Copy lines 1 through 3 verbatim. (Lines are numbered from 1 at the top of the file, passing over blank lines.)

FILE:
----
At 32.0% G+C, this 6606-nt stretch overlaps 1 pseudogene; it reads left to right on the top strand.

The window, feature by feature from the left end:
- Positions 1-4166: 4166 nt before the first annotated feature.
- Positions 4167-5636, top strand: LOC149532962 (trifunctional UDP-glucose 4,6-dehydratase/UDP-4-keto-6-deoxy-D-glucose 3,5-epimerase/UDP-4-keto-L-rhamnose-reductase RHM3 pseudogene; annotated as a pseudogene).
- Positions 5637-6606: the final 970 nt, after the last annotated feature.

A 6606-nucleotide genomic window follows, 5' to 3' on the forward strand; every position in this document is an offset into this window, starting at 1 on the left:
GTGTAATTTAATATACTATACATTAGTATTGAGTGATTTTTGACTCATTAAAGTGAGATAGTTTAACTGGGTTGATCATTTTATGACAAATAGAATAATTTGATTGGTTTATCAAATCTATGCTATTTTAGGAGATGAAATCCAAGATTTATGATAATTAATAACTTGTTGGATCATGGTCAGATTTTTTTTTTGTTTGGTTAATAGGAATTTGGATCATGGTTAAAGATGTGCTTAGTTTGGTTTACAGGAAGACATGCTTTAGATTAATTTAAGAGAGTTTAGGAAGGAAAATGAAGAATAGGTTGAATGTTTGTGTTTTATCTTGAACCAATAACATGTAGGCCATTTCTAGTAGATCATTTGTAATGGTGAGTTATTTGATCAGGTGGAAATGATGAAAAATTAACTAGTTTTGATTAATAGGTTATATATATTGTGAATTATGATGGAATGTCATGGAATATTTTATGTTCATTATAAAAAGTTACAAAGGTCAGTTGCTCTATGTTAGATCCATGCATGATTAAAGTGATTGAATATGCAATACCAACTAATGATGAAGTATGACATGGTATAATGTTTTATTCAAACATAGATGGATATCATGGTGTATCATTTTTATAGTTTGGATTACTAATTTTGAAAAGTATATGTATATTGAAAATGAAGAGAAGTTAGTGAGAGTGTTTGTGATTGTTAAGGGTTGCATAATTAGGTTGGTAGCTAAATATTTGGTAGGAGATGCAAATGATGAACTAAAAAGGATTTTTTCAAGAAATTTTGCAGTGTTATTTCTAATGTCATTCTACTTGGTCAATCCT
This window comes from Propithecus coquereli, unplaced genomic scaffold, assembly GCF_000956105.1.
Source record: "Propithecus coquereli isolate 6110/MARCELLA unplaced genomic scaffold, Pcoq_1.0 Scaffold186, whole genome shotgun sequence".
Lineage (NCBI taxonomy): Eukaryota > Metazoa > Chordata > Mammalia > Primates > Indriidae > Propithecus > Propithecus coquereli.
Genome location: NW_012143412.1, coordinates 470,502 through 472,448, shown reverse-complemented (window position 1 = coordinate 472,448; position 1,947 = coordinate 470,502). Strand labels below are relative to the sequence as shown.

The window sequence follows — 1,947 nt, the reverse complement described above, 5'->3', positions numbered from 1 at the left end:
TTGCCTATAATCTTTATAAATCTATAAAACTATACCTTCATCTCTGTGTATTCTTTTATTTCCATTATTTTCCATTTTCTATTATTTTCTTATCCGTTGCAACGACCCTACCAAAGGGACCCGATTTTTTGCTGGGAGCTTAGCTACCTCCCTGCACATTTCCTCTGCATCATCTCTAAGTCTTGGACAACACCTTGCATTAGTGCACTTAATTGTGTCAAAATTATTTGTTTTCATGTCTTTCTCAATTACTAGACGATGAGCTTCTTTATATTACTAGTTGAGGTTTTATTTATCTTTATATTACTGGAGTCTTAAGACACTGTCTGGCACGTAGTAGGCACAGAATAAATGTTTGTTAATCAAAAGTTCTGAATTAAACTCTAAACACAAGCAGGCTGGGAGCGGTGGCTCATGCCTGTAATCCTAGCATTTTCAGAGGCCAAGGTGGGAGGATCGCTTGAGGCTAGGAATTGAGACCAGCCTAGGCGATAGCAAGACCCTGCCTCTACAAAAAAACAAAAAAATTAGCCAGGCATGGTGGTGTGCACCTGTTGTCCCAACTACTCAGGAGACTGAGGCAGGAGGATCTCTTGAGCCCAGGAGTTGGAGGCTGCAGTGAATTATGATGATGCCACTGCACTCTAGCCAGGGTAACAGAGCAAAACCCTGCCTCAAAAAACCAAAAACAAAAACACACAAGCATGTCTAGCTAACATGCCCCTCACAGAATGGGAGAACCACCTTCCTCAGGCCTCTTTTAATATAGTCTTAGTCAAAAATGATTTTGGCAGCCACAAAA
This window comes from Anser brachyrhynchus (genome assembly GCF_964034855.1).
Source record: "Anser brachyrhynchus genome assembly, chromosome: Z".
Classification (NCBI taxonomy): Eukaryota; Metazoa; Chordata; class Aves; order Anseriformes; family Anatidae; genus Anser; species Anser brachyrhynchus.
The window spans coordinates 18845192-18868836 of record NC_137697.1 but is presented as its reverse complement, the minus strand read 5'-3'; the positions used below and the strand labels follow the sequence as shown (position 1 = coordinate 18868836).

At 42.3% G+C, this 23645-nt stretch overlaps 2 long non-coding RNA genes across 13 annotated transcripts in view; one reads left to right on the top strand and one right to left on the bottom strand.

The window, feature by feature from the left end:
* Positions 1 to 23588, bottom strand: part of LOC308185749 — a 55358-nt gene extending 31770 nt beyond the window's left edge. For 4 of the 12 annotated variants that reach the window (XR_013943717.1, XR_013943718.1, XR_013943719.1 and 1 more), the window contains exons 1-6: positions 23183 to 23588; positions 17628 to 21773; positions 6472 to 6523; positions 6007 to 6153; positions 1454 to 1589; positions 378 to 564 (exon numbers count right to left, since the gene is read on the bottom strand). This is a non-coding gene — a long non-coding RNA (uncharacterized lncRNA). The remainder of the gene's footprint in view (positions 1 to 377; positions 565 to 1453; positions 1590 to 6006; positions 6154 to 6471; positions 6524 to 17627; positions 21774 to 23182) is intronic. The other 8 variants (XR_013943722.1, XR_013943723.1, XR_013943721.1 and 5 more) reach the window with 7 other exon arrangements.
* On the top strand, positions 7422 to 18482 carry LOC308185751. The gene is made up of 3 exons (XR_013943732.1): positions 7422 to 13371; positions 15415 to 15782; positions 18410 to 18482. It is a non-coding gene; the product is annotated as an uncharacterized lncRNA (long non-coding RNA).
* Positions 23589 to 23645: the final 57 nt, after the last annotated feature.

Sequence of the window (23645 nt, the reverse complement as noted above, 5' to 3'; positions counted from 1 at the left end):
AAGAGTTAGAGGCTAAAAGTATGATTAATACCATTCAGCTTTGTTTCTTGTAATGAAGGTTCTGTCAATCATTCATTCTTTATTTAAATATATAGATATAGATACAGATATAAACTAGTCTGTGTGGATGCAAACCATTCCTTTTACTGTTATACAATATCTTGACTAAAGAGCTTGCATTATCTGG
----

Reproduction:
At 32.0% G+C, this 6606-nt stretch overlaps 1 pseudogene; it reads left to right on the top strand.

The window, feature by feature from the left end:
- Positions 1-4166: 4166 nt before the first annotated feature.